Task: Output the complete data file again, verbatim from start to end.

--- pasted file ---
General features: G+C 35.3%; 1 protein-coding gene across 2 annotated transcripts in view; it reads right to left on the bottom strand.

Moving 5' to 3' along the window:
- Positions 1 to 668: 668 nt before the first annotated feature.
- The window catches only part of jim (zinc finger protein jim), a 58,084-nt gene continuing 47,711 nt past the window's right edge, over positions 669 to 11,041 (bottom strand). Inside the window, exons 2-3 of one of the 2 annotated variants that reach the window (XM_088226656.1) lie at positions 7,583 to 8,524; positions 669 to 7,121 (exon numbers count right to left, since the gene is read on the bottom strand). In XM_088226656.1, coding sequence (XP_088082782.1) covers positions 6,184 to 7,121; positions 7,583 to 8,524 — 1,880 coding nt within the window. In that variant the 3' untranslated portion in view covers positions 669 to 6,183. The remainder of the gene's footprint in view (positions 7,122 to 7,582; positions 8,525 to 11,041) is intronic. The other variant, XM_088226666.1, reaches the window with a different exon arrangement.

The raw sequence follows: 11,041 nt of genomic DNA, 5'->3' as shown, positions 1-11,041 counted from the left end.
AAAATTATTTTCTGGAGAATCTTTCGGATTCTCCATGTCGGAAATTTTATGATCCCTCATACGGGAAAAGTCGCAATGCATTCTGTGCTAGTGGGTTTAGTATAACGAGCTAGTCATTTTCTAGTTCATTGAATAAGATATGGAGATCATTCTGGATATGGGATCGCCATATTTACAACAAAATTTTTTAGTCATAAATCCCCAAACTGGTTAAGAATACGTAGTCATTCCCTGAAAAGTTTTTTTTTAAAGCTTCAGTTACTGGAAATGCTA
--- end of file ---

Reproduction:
General features: G+C 35.3%; 1 protein-coding gene across 2 annotated transcripts in view; it reads right to left on the bottom strand.

Moving 5' to 3' along the window:
- Positions 1 to 668: 668 nt before the first annotated feature.
- The window catches only part of jim (zinc finger protein jim), a 58,084-nt gene continuing 47,711 nt past the window's right edge, over positions 669 to 11,041 (bottom strand). Inside the window, exons 2-3 of one of the 2 annotated variants that reach the window (XM_088226656.1) lie at positions 7,583 to 8,524; positions 669 to 7,121 (exon numbers count right to left, since the gene is read on the bottom strand). In XM_088226656.1, coding sequence (XP_088082782.1) covers positions 6,184 to 7,121; positions 7,583 to 8,524 — 1,880 coding nt within the window. In that variant the 3' untranslated portion in view covers positions 669 to 6,183. The remainder of the gene's footprint in view (positions 7,122 to 7,582; positions 8,525 to 11,041) is intronic. The other variant, XM_088226666.1, reaches the window with a different exon arrangement.

The raw sequence follows: 11,041 nt of genomic DNA, 5'->3' as shown, positions 1-11,041 counted from the left end.
AAAATTATTTTCTGGAGAATCTTTCGGATTCTCCATGTCGGAAATTTTATGATCCCTCATACGGGAAAAGTCGCAATGCATTCTGTGCTAGTGGGTTTAGTATAACGAGCTAGTCATTTTCTAGTTCATTGAATAAGATATGGAGATCATTCTGGATATGGGATCGCCATATTTACAACAAAATTTTTTAGTCATAAATCCCCAAACTGGTTAAGAATACGTAGTCATTCCCTGAAAAGTTTTTTTTTAAAGCTTCAGTTACTGGAAATGCTA